Security experts at the US Department of Homeland Security (DHS) fear that variants of the Stuxnet worm could threaten important US infrastructures. In a US House of Representatives committee hearing, Roberta Stempfley and Sean P. McGurk from the DHS's Office of Cyber Security and Communications said that copies of the Stuxnet code have been publicly available for some time, and that the increasing amount of available information about it potentially enables attackers to develop variants that could target a larger number of systems.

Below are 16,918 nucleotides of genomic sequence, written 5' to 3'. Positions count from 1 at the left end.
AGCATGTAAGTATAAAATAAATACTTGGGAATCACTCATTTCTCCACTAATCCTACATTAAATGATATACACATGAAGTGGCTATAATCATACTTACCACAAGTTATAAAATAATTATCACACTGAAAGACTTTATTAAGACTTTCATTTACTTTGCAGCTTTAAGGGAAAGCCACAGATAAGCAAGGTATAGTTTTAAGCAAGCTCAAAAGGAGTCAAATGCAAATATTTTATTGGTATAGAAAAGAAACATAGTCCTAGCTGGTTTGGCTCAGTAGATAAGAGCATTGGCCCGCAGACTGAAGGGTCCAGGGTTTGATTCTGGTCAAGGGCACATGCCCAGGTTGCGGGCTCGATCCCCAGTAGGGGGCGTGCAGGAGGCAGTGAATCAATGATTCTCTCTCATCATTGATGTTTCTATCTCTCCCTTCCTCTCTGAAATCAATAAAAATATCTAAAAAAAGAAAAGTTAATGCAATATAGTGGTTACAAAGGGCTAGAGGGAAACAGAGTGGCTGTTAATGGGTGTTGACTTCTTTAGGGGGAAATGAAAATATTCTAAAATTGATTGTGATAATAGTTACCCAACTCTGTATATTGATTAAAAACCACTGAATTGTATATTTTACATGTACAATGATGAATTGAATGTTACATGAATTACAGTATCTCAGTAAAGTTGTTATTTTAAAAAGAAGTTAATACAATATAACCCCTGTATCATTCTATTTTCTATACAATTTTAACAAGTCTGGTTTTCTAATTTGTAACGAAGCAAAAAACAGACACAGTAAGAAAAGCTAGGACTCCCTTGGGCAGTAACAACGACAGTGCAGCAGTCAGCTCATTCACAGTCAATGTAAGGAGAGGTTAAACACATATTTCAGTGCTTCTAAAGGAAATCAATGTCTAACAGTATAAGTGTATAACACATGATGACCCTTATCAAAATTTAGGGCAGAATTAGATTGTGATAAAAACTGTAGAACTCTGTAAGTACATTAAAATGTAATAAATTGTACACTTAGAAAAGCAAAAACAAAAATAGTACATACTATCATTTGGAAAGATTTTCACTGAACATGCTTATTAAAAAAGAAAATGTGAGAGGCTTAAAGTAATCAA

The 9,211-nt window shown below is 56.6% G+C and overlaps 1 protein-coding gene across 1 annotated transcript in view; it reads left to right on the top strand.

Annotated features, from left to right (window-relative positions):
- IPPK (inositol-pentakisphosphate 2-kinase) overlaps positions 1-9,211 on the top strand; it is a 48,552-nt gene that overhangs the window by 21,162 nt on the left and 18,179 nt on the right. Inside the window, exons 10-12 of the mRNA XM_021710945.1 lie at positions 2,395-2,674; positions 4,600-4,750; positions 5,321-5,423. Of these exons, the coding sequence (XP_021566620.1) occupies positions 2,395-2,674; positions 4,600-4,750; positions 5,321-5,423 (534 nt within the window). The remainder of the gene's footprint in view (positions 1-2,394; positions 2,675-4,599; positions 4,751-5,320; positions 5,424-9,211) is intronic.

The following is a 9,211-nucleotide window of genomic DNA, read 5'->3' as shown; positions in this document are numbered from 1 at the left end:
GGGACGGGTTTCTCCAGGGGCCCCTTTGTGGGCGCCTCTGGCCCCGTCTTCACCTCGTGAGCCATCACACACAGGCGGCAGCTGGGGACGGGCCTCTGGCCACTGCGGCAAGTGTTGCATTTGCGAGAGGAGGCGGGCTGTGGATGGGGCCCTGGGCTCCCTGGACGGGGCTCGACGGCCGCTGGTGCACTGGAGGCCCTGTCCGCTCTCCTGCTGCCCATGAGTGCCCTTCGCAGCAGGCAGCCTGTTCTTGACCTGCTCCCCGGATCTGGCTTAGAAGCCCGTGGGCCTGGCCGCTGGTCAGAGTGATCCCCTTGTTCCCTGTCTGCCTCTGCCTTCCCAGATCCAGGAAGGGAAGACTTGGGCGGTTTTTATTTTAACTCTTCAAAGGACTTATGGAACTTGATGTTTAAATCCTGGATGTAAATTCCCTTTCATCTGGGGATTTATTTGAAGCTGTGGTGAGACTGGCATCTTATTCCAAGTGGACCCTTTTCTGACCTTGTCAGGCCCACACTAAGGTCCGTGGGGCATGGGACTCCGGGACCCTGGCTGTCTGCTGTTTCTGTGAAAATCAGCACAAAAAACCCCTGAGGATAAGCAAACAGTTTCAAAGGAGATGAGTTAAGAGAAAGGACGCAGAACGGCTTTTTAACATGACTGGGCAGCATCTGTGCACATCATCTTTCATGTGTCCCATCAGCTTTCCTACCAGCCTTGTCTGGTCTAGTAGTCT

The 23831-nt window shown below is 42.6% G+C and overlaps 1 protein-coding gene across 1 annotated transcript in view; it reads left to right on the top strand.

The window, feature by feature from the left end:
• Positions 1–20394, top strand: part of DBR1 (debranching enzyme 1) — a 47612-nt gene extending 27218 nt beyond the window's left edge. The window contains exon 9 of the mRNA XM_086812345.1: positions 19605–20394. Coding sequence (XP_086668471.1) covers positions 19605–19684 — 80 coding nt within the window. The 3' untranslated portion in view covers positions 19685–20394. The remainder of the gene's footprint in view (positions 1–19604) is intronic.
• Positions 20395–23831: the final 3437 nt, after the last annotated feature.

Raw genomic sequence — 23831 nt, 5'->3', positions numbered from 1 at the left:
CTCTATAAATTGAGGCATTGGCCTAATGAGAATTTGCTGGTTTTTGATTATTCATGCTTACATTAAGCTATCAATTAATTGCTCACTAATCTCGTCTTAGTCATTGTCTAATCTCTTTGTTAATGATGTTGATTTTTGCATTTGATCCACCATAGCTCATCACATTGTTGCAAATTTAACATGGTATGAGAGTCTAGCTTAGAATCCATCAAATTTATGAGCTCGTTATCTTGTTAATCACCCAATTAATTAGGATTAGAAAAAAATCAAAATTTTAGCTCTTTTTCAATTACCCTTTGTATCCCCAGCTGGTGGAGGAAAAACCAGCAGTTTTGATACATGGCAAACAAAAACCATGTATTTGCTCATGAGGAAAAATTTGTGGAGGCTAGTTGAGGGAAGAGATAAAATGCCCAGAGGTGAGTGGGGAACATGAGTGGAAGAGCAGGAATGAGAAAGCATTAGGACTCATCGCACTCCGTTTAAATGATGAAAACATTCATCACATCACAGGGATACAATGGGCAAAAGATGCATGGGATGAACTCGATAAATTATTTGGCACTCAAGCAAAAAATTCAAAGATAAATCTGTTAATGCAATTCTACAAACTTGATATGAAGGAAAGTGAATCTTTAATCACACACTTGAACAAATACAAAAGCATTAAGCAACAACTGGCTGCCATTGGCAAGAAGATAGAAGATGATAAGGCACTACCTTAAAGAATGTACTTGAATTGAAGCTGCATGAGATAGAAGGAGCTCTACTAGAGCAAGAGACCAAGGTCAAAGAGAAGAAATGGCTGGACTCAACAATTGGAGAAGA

According to the two experts, Stuxnet was first discovered in July 2010. It was believed to be targeting an Iranian uranium enrichment facility at Natanz and would only become active once it had identified its target. When asked by anti-virus vendor McAfee in April 2011, 59 per cent of German power, gas and water suppliers replied that they were able to identify the Stuxnet worm in their systems. However, according to the state of knowledge at the time, the worm didn't cause any damage.
Shortly after the discovery of Stuxnet, the DHS started to analyse the code, highly complex according to experts, and inform other governments of its findings. The worm is reportedly intended for industrial control systems that feature a specific hardware and software combination. Stempfley and McGurk said that this type of malware could automatically infect a system, steal sensitive information, manipulate the system and cover up its actions.